Home Uncategorized Fourth Circuit Upholds North Carolina’s May 17 Petition Deadline for Newly-Qualifying Parties
formats

Fourth Circuit Upholds North Carolina’s May 17 Petition Deadline for Newly-Qualifying Parties

On February 27, the Fourth Circuit upheld North Carolina’s May 17 petition deadline for newly-qualifying parties. The case, Pisano v Strach, 13-1368, had been filed by the Green and Constitution Parties. The decision is 25 pages, but the only state interest it mentions is that the state needs time to check the petition. This ignores the fact that North Carolina requires just as many signatures for a statewide independent candidate, yet the independent candidate petition deadline is June 12. The decision does not mention the independent candidate petition deadline.

The decision acknowledges that in 1988, the North Carolina State Board of Elections waived the petition deadline for the New Alliance Party, and gave it until July finish its petition. But the decision says, “This letter has no bearing on our resolution of this case.” Obviously, a logical inference from the 1988 incident is that the state can cope with a July deadline.

The decision stresses that in other lawsuits, when May and June petitions were struck down, generally that state had a late primary. By contrast, the North Carolina 2012 primary was May 8. The decision says that petitioning groups were therefore free to have petitioned at the polls on primary day. The decision also stresses that eight successful petitions were submitted in North Carolina in the period 1996 through 2011: Libertarian petitions in 1996, 1998, 2002, and 2008; Reform Party petitions in 1996 and 2000; a Natural Law Petition in 1996; and an Americans Elect petition in 2011. The decision acknowledges that in 2000, a U.S. District Court in South Dakota struck down that state’s independent presidential petition deadline of June, even though the South Dakota primary was also in June, but the Fourth Circuit says it finds the South Dakota decision unpersuasive.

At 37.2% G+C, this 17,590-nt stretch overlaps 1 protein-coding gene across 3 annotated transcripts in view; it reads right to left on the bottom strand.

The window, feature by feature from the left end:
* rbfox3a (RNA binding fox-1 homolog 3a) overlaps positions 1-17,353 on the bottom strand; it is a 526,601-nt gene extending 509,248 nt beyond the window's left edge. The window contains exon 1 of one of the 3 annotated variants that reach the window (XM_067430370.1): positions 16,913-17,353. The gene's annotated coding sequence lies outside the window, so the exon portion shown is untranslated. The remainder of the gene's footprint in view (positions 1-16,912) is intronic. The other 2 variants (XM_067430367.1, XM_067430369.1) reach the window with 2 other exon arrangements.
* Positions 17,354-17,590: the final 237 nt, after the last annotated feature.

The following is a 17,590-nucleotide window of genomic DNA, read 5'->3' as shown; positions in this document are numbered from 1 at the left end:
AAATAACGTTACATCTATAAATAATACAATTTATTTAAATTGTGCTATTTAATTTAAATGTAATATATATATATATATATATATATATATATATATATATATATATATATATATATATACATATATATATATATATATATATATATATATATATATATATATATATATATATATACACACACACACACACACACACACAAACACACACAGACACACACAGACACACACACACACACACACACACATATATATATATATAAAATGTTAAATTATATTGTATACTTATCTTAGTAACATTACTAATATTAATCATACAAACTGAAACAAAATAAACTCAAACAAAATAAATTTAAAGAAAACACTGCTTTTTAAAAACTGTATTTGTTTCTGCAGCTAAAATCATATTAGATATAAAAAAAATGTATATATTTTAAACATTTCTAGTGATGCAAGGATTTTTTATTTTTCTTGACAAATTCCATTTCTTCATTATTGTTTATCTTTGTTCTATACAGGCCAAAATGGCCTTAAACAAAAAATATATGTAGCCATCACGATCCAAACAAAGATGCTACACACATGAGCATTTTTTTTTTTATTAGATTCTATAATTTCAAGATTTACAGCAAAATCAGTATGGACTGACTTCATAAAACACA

The decision says the requirement that a party collect 89,366 valid signatures by May 17 is “not severe.” One reason the court can get away with saying this is that the lower court had refused to allow discovery. Of the 8 successful petitions in the past, three were in 1996, when the petition requirement was 51,904, a significantly lower number than 89,366.

One Response

  1. Demo Rep

    ONE more MORON opinion added to the mess.

    1. Each election is NEW.

    2. EQUAL ballot access tests for each INDIVIDUAL candidate for each office in each election area involved.

    Much much much too difficult for the *SEVERE* brain damaged lawyer and judge MORONS involved in ALL of the ballot access cases since 1968.

    Very little wonder than between the MORON ballot acces cases and the MORON gerrymander cases, that the USA is in a de facto Civil WAR II mode about all sorts of left vs. right stuff.

    See the 1938 Erie RR case — overruling about 96 years of UN-constitutional stuff regarding alleged *federal common law* — AFTER some brain cells woke up.

Leave a Reply

Your email address will not be published. Required fields are marked *

You may use these HTML tags and attributes: <a href="" title=""> <abbr title=""> <acronym title=""> <b> <blockquote cite=""> <cite> <code> <del datetime=""> <em> <i> <q cite=""> <strike> <strong>

Protected with SiteGuarding.com Antivirus